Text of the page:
Board puts upscale Istanbul neighborhoods under urban protection

Board puts upscale Istanbul neighborhoods under urban protection

Board puts upscale Istanbul neighborhoods under urban protection

The regional Board of Conservation of Cultural Assets in Istanbul has ruled that six neighborhoods in the city’s central Şişli district are “historical and urban protected areas,” restricting construction activities on the valuable and expensive spots.

From now on, all construction activities in the area will be subject to permissions given by the regional board, which will deliver its own verdict regardless of the current zoning plans, thus, rendering them ineffective.

This area, specifically started being structured in mid-19th century, carries all elements of the modern architectural culture that emerged with the construction of different architectural styles over the centuries and is one in which historic and political incidents have taken place,” the board’s ruling late last year said.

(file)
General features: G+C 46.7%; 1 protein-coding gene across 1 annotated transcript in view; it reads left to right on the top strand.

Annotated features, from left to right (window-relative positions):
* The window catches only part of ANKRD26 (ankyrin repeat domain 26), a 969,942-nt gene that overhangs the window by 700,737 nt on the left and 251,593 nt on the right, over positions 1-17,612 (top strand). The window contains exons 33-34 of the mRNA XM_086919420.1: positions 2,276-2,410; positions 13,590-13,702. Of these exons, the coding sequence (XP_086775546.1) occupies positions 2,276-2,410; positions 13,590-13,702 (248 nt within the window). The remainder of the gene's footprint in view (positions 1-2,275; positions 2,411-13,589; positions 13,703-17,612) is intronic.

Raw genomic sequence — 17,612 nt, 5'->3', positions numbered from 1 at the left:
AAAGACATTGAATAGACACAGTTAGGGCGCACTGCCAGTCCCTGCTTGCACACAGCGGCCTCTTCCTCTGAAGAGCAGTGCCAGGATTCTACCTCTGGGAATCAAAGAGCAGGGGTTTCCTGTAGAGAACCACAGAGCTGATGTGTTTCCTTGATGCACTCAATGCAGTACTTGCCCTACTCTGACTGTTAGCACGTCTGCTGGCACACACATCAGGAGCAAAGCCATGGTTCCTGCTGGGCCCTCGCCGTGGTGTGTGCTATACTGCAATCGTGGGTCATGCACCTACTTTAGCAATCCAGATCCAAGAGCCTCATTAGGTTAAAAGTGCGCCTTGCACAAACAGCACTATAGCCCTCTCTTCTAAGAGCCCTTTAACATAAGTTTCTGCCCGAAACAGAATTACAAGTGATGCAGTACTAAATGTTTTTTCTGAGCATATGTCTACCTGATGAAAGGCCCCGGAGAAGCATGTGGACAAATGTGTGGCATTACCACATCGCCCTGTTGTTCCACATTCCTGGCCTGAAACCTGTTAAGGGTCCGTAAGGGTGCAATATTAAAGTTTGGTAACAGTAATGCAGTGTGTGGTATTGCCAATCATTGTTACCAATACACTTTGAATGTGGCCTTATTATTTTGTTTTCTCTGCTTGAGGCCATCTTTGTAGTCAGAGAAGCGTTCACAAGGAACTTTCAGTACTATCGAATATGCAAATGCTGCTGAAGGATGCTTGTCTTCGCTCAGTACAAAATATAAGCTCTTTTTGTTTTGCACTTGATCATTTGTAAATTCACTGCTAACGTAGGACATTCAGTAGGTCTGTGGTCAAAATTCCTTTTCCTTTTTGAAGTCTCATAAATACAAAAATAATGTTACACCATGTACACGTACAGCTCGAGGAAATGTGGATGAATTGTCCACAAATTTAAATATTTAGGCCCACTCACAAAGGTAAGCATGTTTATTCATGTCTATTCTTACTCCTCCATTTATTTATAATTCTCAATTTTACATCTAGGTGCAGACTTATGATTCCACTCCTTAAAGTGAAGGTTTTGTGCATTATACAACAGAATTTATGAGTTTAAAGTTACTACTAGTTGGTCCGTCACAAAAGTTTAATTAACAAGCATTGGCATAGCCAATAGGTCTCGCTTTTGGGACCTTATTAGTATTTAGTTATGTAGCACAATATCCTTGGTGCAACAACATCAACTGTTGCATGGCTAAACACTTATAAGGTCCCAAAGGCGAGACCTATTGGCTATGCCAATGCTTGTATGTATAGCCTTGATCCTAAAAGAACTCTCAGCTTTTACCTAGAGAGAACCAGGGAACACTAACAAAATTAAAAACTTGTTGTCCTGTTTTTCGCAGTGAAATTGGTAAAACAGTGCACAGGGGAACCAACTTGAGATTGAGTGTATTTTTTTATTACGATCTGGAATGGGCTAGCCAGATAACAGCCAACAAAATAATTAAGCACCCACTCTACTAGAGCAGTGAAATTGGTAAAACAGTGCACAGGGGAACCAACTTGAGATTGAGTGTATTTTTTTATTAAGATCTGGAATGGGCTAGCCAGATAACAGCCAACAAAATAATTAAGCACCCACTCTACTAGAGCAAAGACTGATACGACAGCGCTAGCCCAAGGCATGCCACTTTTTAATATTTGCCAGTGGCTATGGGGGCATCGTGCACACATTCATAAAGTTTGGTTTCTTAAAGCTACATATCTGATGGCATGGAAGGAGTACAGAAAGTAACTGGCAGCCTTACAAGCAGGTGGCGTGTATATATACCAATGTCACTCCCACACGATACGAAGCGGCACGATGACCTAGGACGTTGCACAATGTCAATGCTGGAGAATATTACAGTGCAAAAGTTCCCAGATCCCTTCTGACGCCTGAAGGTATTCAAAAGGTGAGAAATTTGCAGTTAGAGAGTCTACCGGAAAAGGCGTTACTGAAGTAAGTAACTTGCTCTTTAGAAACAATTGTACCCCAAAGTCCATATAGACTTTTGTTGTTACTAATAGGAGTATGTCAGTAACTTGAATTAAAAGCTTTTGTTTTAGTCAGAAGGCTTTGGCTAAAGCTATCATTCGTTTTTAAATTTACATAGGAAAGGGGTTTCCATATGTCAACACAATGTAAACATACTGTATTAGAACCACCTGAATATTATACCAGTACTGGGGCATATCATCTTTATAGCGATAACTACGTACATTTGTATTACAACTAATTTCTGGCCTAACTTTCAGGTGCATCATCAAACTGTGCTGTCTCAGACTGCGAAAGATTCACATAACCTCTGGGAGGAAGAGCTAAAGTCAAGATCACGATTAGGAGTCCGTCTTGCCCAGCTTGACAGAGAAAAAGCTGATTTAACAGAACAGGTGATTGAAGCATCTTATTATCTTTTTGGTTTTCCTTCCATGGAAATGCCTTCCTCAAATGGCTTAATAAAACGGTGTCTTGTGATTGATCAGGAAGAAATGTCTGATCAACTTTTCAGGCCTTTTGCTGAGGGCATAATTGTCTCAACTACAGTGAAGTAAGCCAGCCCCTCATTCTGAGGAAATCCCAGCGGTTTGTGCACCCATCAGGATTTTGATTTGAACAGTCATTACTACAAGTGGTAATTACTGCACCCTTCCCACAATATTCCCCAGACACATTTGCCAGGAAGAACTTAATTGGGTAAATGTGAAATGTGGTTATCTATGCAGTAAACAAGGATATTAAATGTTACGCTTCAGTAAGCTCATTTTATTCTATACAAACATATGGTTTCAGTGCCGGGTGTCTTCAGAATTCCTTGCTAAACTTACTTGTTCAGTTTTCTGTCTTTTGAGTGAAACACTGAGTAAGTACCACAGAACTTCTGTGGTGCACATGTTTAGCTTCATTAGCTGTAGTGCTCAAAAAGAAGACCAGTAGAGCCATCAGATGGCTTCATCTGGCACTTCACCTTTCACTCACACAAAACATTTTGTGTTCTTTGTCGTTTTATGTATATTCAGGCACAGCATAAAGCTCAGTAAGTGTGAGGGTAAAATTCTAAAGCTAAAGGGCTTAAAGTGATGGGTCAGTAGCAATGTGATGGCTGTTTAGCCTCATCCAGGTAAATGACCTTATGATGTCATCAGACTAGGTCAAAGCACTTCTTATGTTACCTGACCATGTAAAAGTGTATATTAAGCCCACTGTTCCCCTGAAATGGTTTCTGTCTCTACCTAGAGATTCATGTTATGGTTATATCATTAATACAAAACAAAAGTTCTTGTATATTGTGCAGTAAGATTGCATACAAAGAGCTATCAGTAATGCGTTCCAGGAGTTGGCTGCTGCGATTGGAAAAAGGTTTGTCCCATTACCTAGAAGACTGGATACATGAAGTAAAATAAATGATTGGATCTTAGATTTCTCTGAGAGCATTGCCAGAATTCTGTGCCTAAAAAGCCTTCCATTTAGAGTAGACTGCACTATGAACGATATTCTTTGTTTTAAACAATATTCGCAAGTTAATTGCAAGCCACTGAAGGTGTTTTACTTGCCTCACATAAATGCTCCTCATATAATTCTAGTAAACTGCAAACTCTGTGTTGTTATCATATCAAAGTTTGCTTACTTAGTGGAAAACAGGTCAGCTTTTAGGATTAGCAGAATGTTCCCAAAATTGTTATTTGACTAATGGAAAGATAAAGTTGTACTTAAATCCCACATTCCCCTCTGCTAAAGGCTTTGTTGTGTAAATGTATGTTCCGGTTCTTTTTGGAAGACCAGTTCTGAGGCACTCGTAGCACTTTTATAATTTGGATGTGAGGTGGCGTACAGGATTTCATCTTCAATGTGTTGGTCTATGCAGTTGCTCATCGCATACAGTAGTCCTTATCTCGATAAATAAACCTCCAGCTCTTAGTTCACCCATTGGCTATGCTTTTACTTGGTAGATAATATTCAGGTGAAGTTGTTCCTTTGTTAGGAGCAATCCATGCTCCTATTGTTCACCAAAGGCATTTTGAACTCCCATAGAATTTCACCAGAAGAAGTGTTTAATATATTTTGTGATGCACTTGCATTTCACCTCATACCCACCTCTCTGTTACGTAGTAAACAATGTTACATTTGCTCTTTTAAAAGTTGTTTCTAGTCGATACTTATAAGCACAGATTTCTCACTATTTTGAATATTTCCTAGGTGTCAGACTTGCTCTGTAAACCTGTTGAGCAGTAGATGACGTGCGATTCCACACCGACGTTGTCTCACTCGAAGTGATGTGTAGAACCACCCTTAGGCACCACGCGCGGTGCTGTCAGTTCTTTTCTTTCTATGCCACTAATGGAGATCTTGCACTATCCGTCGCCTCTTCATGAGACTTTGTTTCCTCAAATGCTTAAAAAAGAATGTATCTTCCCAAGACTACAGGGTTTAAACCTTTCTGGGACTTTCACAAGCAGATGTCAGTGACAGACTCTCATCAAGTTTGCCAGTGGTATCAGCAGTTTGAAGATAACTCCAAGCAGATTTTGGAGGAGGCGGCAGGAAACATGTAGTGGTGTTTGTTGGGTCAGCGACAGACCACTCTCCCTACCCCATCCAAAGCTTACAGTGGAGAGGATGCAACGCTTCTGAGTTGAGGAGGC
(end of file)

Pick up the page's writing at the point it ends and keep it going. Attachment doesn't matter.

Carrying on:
“Until the conservation principles and terms of use for the transition period are determined, it has been decided that actions should not be taken in scope of the zoning plans in force,” it stated, highlighting the architectural diversity of the mentioned neighborhoods.

The ruling stands for the İnönü, Ergenekon, Halaskargazi, Meşrutiyet, Teşvikiye and Harbiye neighborhoods.

Real estate attorneys working in the area have conveyed that urban transformation works have been halted, and buildings, which were already demolished or determined to be risky, are looking for solutions.

“Before this decision, if you wanted to purchase a premise, you were able to get the zoning status from the municipality in a couple of days. Now, you can get the zoning status of a premise from Istanbul’s 2nd Regional Board for Conservation of Cultural Assets. This would take a month in the best case scenario,” said Hikmet Güngör, a lawyer specialized in real estate.

“Since [the regional board] will have to deal with these kinds of easy tasks, there will be setbacks to their primary missions,” he added.

Güngör also claimed that the board’s authority regarding the subject will lead to “an increase in bureaucratic hassles.”

“A foreign client has backed down from his $45 million hotel project because of this,” he said.

Apart from the current verdict, the board also ruled to put 80 buildings in the same area under protection.